Production of Colorado corn dropped 29 percent in 2012 due to the deepening drought that’s gripped the central U.S. and parts of Colorado, according to figures released by the USDA National Agriculture Statistics Service. Other crops — wheat and hay alfalfa — showed smaller declines.
The Jan. 11 NASS report shows that Colorado corn production fell from 172.9 million bushels in 2011 to 134.3 million bushels in 2012. Over 1.42 million acres were planted in corn in 2012 versus 1.5 million acres in 2011. The corn yield stayed the same from year to year, at 133 bushels per acre.
Wheat production fell 9.3 percent, from 81.8 million bushels in 2011 to 74.8 million in 2012, even though acres harvested increased by 6.7 percent — from 2 million acres in 2011 to 2.2 million acres in 2012.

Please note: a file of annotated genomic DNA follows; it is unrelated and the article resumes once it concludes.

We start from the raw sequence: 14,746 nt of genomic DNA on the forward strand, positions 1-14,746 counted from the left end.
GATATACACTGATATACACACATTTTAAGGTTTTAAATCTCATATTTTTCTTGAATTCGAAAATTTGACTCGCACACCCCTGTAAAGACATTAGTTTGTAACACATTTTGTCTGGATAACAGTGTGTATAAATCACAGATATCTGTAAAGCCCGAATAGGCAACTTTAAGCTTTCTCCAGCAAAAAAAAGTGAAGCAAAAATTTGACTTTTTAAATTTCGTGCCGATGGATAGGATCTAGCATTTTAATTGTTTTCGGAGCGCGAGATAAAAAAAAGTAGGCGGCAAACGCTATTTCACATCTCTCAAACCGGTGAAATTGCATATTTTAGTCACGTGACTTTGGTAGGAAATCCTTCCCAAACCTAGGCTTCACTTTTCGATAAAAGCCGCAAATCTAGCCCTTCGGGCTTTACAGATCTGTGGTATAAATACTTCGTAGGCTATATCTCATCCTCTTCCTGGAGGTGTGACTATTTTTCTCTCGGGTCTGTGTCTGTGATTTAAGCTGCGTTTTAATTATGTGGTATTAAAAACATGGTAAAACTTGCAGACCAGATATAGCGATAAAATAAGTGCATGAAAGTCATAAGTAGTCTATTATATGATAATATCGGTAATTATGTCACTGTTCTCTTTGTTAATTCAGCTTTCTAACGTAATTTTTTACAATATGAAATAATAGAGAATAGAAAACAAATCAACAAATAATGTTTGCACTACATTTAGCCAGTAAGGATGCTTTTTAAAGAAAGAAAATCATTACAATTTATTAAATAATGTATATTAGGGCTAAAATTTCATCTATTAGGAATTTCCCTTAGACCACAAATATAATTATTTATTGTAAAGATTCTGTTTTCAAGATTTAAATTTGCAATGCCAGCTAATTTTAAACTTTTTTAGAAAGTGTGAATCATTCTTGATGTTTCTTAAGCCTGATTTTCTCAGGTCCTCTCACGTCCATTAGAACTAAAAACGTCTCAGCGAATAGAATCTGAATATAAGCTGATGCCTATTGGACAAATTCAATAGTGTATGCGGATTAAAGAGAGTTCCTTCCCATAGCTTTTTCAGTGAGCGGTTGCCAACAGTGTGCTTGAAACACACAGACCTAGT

“The drops in output from 2011 to 2012 are hands down due to the drought,” said NASS Colorado field office director Bill Meyer.
And 2013 doesn’t look good, according to Meyer. So much so that some Northern Colorado farmers are moving from corn crop to less moisture- and irrigation-dependent crops, such as wheat.
“Farmers still had subsoil moisture in early 2012, plus the reservoirs were full from the heavy runoff from 2011’s snowfalls,” said Meyer. “Because of drought conditions, we don’t have that much-needed subsoil moisture this year, and the reservoirs are low.”
“We need moisture,” he said.
Colorado corn crops were valued at $1.07 billion in 2011 and the average price received per bushel was $6.15. AgWeb.com estimates the 2013 corn bushel price at $6.80 to $8.
Production of Colorado hay alfalfa dropped 10 percent in 2012, to 2.6 million tons, from the 2011 total of 2.88 million tons. 750,000 acres were planted in hay alfalfa in 2012 versus 800,000 acres in 2011.